Kitboga: The Internet star giving scammers a taste of their own medicine
Twitch streamer Kitboga can be seen in this screenshot from one of his YouTube videos. (Kitboga/ YouTube)
Published Thursday, April 4, 2019 6:33AM EDT
“Please stop. I don’t want you to send any investigation or warrants out,” the sweet voice of an “80-year-old woman” can be heard saying over the telephone.
The voice belongs to “Granny Edna,” who has just found out she owes the IRS more than US$3,000. A calm man with a South Asian accent has been trying to explain to her that she needs to make a payment if she wants the warrant for her arrest cancelled.
“You must be familiar with the Google, ma’am. The Google card? The Google Play card. Have you heard it?” asks the man, who say his name is Leo.
Edna says, “No. What’s that? I’ve never heard of Google Play. Is that a new sport?”
More than an hour into the call, Leo’s once-calm demeanour devolves into aggressive shouting.
“I’m sending the cops right away! Get yourself turned in right away,” Leo tells Edna.
This is the moment livestreamer Kitboga and thousands of viewers have been waiting for: the reveal. Dropping his façade, the man posing as Edna confronts the tax scammer about the ruse to bilk an innocent old woman out of her hard-earned money.
He reveals to the scammer that he was never chatting with an elderly woman.
“It was a pleasure wasting your time, but please consider doing something else,” he implores the scammer, who immediately responds with “no.“
This is what’s called “scambaiting” and it has thrusted the American streamer into the Internet limelight.
In nearly two years, Kitboga, who requested his real name not be used for reasons that will become incredibly obvious, has gained more than 241,000 YouTube subscribers and more than 354,000 followers on Twitch, an online streaming platform. He streams on Twitch almost daily.
“A lot of times I take on different personas and act like, maybe, an older person who’s clueless about computers or somebody who’s afraid the IRS or CRA might actually have some sort of legal action against them,” he told CTVNews.ca over the phone.
One of the many characters he takes on is Edna, an elderly woman who is often hard of hearing and loves to talk about her grandchildren. Wearing his trademark sunglasses, he puts on a grey curly wig and uses a voice changer to help him get into character.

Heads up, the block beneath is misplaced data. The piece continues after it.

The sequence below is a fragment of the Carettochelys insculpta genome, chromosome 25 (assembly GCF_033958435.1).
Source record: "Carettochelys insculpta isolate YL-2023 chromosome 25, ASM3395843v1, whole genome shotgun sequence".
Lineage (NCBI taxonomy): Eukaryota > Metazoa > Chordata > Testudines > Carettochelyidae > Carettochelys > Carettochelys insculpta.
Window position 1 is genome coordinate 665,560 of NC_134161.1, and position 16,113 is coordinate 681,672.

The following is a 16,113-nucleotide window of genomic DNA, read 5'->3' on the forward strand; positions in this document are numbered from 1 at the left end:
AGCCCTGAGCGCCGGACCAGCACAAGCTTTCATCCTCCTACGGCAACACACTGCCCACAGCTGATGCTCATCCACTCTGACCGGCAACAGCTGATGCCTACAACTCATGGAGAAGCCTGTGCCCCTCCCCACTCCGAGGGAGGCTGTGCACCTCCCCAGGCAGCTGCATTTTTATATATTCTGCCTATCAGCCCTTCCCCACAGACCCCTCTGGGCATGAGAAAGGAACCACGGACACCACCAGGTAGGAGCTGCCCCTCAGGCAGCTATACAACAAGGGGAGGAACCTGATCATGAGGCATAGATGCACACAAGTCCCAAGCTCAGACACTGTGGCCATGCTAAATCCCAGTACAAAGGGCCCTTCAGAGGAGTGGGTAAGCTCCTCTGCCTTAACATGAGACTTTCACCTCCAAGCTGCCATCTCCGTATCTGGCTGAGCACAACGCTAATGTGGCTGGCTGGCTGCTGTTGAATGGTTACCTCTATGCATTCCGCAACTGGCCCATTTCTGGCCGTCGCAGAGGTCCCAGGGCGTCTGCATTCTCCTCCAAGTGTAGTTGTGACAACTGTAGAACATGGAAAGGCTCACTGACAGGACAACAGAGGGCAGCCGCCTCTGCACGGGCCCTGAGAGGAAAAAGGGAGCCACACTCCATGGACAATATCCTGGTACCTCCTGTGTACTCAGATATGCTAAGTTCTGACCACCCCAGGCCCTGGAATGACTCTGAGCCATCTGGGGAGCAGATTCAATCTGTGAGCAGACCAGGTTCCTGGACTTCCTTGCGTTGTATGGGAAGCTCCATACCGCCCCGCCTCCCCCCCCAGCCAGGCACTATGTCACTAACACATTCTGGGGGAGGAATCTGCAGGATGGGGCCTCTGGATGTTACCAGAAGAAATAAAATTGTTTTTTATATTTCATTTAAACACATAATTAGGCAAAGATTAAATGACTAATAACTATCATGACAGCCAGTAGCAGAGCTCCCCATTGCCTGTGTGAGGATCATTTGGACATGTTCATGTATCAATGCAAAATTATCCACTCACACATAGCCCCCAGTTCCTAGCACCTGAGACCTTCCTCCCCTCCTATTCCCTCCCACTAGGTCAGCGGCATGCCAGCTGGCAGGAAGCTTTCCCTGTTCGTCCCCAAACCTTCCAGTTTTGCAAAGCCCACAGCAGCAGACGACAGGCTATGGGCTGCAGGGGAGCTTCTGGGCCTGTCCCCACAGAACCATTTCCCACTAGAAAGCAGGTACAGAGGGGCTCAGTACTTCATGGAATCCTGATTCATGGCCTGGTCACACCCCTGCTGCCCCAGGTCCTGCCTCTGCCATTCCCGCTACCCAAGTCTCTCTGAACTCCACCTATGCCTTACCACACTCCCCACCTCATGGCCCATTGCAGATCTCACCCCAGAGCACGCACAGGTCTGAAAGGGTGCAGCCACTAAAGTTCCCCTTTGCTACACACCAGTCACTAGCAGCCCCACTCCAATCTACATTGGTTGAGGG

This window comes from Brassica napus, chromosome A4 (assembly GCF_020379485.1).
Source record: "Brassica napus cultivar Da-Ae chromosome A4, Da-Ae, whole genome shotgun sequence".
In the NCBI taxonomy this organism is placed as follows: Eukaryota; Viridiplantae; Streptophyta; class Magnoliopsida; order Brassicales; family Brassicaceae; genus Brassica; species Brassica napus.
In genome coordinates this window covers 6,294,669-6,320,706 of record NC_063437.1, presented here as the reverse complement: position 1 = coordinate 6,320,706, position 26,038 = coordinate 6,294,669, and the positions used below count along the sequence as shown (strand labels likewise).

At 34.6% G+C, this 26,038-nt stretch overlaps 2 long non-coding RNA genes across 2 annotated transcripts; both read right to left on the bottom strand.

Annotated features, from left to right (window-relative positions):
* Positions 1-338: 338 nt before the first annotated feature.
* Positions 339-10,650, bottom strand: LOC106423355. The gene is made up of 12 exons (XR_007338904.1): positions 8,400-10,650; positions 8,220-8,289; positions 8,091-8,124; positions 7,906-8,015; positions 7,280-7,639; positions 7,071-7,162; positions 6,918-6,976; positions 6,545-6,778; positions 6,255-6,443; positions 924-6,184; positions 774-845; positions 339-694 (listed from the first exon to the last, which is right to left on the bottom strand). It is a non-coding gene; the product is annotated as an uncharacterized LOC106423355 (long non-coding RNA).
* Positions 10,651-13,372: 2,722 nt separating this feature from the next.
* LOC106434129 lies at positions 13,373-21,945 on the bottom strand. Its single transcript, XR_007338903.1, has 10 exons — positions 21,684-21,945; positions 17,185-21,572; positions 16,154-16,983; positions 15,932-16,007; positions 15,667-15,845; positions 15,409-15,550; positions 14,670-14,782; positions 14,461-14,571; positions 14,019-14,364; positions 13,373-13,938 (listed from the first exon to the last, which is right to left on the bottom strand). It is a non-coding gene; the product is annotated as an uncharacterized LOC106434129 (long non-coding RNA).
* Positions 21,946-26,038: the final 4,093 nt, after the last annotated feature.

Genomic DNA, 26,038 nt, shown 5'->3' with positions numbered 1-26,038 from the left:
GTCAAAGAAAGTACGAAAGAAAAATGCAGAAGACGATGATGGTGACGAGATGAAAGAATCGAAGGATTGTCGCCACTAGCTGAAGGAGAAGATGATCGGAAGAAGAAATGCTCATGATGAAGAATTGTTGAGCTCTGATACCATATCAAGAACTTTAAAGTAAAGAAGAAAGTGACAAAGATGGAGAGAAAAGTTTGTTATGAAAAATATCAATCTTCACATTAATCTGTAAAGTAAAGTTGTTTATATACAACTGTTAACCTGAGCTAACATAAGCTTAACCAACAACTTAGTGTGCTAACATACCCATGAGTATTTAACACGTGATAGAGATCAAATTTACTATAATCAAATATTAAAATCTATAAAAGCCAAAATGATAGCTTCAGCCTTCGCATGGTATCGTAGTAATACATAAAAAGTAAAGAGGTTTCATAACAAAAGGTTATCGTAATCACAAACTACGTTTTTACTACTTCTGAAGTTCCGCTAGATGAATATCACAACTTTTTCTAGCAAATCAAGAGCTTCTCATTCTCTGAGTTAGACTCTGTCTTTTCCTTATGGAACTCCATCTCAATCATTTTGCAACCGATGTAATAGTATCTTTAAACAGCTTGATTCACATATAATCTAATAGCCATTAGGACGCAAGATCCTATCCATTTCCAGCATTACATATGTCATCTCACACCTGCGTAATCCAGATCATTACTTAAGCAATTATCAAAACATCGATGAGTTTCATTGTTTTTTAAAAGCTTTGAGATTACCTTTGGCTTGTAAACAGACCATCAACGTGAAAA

“She can get away with just about anything because the scammers typically believe she’s maybe 80 years old or something. She’s probably one of my favourites for that reason.”
Last month, Kitboga’s Edna persona managed to keep a group of scammers on the line for eight hours on two different days as they tried to gain access to his fake bank account.
“These scammers would just stay on the phone and argue with people all because they thought they were on the phone with an 80-year-old woman.”
But Kitboga’s list of personas extends beyond just Edna. There’s Viktor Viktoor, whose confusion is often translated through an incredibly unbelievable fake Russian accent, and Neveah, a Valley girl who rarely understands what’s going.
“I just try to be a Valley girl. You know, I like makeup. Frankly, I don’t understand a lot of that world. I just go for it anyway,” he says.
EXPOSING HOW THE SCAMS WORK
Over the course of more than 1,000 calls streamed live online, Kitboga shows, in real-time, the tactics and lengths scammers will go to in order to steal money.
It’s not that scammers have a penchant for Kitboga, in fact, he’s the one who often goes in search of them. Many of the scams he finds can be located through some easy searches online – even his viewers provide him with numbers from time to time.
Many of the calls Kitboga deals with have to do with tech support scams. These often involve a pesky pop-up message that claims a person’s computer has been infected with a virus.
After establishing a call with the fake tech support agent, Kitboga has them unwittingly connect to a virtual machine, which is basically software that appears, to the scammer, to be a real computer.
Using his background in software engineering, he’s created the perfect virtual machine for trolling scammers. One of the simpler additions he’s made is a file labelled “nudes” that contains images not of lewd acts but of naked mole rats.